At least £1.5bn will be ploughed into extending GP access by 2021, but the Conservatives will still not be able to deliver what they promised in their manifesto, a Pulse analysis reveals.
The analysis shows that £283m has already been allocated to pilots that are running in various areas across the country. Over £1bn will be spent from 2018/19 in order to roll out seven-day GP access across the country.
But even with this large investment, the original commitment from the Conservatives to have access to GPs ‘from 8am to 8pm, seven days a week’ will not be fulfilled.
NHS England has told commissioners it will give them £6 per patient to extend GP access by an additional 1.5 hours on weekdays, but does not demand 8am to 8pm opening at weekends – only some level of prebookable and same-day appointments ‘to meet local population needs’.
And this investment comes despite GP funding not meeting demand in core hours, leading to lengthening waiting times.
Evidence from the pilots has shown patients are not very enthusiastic about seeing their doctor on a Sunday. And although the scheme does reduce A&E attendances, the costs have been shown to outweigh the savings by as much as 15 times.
GPs have pointed out that the £6 per patient funding is way below the funding given to some of the pilot schemes that did provide 12-hour access every day of the week.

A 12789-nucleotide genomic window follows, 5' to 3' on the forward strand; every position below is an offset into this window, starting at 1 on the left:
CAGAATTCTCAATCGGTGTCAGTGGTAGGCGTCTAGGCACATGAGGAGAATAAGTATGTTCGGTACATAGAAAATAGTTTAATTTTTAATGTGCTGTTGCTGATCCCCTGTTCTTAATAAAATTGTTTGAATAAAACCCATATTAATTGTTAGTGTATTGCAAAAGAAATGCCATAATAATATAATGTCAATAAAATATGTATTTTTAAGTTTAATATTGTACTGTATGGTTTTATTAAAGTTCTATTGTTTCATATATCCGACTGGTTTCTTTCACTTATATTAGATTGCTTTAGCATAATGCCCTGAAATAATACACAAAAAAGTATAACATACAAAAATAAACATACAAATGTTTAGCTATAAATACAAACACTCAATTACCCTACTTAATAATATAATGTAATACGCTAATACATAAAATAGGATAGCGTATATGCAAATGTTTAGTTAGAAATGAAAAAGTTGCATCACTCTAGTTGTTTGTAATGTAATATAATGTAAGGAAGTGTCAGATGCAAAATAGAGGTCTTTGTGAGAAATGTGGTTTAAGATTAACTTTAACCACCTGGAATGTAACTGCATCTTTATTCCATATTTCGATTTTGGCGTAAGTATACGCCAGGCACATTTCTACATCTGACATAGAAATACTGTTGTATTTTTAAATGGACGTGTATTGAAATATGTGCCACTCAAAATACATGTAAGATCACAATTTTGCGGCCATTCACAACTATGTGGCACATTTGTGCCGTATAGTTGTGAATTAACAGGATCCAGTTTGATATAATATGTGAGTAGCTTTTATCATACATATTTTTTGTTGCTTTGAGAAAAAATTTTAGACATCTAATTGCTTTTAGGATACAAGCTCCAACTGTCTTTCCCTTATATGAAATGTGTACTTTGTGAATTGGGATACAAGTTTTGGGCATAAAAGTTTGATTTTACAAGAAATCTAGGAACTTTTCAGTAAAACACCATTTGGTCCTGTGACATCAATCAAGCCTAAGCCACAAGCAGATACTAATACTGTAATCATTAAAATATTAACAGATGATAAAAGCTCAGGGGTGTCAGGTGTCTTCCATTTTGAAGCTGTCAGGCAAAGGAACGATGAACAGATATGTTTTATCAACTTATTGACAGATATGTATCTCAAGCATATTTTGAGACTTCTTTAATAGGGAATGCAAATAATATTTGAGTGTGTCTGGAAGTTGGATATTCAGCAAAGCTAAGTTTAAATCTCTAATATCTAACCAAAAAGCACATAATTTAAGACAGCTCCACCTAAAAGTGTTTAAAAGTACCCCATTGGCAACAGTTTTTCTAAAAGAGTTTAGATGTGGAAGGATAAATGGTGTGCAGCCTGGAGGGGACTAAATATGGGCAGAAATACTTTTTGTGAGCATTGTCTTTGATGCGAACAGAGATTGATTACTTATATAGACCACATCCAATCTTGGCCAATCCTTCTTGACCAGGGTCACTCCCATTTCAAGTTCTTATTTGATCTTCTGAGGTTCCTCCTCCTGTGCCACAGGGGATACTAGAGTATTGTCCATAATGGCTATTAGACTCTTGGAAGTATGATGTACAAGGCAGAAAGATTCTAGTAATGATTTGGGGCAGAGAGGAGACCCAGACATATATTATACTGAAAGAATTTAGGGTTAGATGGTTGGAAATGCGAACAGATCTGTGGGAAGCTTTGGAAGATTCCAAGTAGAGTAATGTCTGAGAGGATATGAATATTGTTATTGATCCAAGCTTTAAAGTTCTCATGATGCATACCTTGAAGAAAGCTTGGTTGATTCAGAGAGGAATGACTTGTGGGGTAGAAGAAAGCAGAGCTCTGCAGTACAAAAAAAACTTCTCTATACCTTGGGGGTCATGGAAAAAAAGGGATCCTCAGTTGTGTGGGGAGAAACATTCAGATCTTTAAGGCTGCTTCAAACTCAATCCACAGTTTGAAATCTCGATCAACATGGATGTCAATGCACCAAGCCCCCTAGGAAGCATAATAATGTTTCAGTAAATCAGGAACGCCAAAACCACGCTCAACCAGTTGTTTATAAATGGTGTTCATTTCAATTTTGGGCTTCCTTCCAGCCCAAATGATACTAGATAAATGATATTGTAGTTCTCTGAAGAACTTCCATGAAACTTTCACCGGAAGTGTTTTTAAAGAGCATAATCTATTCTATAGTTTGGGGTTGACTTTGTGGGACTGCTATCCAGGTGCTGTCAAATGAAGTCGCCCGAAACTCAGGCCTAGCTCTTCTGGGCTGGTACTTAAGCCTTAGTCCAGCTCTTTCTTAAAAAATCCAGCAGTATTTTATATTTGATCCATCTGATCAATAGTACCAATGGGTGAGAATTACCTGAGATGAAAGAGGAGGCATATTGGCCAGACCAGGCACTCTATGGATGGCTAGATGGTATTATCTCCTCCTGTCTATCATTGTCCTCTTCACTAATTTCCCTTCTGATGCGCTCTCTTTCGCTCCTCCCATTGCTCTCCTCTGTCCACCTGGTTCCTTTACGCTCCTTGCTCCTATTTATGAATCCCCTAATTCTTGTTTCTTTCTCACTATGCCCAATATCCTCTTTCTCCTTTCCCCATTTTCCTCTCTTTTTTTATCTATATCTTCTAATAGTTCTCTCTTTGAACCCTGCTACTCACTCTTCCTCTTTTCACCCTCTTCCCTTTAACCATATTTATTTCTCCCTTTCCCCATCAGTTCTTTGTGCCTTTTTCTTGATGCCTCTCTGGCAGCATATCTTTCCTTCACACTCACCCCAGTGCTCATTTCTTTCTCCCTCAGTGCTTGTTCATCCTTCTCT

Leeds GP Dr Patrick Geraghty, who helped set up his local seven-day access hub, says it is working well, but only with significant CCG investment: ‘At the moment, we are very lucky that NHS Leeds West CCG funds us £13.10 per patient on top of the NHS England funding.
‘I don’t know what we would be able to offer from Monday to Sunday for £6 per patient. It wouldn’t be much of a service, to be honest.’
Doncaster LMC medical secretary and GPC member Dr Dean Eggitt called it an ‘appalling’ waste of money: ‘We are gambling on the prospect of a new system when we don’t know whether or not it is going to work.
‘I think the Government is hoping smaller practices will die out and bigger practices will naturally want to take on the bigger contracts with seven-day access.’
But others are more optimistic. David Pannell, chief executive of the Suffolk GP Federation, who has led a pilot, says: ‘It looks like quite generous funding, which I think will allow people to offer a good service.’
A Department of Health spokesperson said: ‘We are committed to giving patients the right care at the right time from excellent, well-resourced GPs across the week – and we don’t recognise the conclusions drawn here. This is a pledge that we know can reduce pressure on A&E and other parts of the system.
‘What’s more, 17 million patients have already benefited from extended GP access at evenings and weekends and we have backed NHS England’s GP Forward View with £2.4 billion, as well as expanding the GP workforce by 5,000 by 2020.’